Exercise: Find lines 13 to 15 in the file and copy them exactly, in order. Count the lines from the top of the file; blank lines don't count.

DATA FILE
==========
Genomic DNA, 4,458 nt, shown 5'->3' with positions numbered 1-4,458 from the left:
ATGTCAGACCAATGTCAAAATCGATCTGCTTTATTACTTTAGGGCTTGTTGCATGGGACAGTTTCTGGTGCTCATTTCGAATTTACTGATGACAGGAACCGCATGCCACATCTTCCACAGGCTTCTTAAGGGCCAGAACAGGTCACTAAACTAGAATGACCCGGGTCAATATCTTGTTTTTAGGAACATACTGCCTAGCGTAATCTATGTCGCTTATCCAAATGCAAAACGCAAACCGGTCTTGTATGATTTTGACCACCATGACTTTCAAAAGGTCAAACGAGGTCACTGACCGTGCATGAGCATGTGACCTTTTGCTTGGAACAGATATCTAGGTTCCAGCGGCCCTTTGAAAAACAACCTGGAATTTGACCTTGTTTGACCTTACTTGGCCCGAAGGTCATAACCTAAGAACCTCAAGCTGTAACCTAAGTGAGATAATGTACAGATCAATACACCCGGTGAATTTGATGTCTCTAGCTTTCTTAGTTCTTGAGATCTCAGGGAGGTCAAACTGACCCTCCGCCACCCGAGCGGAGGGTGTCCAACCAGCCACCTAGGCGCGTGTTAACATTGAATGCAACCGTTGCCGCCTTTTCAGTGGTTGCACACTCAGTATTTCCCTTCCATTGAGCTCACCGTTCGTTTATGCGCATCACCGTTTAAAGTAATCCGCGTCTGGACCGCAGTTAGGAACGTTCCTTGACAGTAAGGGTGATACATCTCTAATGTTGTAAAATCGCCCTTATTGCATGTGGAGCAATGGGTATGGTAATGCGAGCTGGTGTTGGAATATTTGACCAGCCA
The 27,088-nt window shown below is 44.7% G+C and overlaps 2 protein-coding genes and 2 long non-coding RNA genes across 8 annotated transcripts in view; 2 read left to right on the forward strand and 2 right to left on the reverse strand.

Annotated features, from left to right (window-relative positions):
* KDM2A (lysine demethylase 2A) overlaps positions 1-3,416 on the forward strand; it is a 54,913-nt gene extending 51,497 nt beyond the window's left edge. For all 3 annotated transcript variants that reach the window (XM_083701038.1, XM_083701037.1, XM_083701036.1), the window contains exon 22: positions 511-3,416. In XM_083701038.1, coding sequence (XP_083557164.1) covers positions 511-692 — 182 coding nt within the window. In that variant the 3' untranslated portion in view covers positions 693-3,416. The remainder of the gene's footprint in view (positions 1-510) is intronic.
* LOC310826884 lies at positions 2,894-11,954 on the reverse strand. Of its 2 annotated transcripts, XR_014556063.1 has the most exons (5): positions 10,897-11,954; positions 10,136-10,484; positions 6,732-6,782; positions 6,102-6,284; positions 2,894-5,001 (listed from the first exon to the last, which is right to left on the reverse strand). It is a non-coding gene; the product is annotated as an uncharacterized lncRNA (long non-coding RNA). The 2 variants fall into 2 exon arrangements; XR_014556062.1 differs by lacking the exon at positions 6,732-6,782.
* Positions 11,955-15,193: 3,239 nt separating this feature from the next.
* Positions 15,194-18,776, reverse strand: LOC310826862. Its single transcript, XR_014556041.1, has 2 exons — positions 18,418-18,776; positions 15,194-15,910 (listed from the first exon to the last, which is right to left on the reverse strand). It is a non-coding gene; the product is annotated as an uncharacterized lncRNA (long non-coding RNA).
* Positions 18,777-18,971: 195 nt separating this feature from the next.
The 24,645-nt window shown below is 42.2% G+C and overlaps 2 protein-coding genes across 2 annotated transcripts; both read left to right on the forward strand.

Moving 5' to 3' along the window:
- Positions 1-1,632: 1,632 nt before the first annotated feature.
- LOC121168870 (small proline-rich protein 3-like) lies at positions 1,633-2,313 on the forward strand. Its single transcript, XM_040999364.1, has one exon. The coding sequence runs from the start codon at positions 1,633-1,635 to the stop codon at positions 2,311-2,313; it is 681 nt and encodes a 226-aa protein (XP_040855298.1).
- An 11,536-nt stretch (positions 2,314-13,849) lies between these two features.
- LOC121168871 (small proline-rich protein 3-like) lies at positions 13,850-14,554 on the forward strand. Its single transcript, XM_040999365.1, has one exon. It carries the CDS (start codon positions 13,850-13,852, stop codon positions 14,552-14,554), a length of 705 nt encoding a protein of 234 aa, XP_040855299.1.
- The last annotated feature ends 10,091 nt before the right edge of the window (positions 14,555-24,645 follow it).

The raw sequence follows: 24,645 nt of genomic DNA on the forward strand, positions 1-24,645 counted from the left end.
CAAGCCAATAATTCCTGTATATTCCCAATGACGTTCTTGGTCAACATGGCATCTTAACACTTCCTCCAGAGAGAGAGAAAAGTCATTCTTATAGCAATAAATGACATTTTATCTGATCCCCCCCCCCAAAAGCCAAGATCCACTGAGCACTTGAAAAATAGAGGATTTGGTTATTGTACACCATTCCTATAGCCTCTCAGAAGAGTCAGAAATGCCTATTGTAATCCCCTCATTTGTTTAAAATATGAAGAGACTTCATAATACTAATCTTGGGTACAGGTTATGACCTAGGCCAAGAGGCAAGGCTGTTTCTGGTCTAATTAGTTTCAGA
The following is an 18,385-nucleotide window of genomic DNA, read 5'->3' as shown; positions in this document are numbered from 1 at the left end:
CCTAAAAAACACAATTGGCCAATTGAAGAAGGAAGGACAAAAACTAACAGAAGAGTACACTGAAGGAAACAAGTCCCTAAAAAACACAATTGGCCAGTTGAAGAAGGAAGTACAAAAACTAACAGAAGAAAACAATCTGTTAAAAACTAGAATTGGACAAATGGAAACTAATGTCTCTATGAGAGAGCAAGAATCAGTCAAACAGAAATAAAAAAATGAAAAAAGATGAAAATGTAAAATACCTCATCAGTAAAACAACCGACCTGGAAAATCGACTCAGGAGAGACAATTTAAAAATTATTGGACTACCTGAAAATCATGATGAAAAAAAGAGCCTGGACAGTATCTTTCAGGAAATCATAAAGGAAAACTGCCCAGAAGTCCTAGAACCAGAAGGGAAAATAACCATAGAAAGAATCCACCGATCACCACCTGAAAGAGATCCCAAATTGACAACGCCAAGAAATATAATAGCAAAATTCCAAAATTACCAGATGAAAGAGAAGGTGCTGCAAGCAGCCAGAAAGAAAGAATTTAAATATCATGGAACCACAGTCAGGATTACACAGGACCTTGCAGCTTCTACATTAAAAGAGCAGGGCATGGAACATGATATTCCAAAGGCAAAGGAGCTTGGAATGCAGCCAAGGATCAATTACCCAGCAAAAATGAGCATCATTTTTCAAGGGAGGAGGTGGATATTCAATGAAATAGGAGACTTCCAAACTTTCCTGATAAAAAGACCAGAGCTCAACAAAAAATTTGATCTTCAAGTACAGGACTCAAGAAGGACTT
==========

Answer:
- LOC121168870 (small proline-rich protein 3-like) lies at positions 1,633-2,313 on the forward strand. Its single transcript, XM_040999364.1, has one exon. The coding sequence runs from the start codon at positions 1,633-1,635 to the stop codon at positions 2,311-2,313; it is 681 nt and encodes a 226-aa protein (XP_040855298.1).
- An 11,536-nt stretch (positions 2,314-13,849) lies between these two features.
- LOC121168871 (small proline-rich protein 3-like) lies at positions 13,850-14,554 on the forward strand. Its single transcript, XM_040999365.1, has one exon. It carries the CDS (start codon positions 13,850-13,852, stop codon positions 14,552-14,554), a length of 705 nt encoding a protein of 234 aa, XP_040855299.1.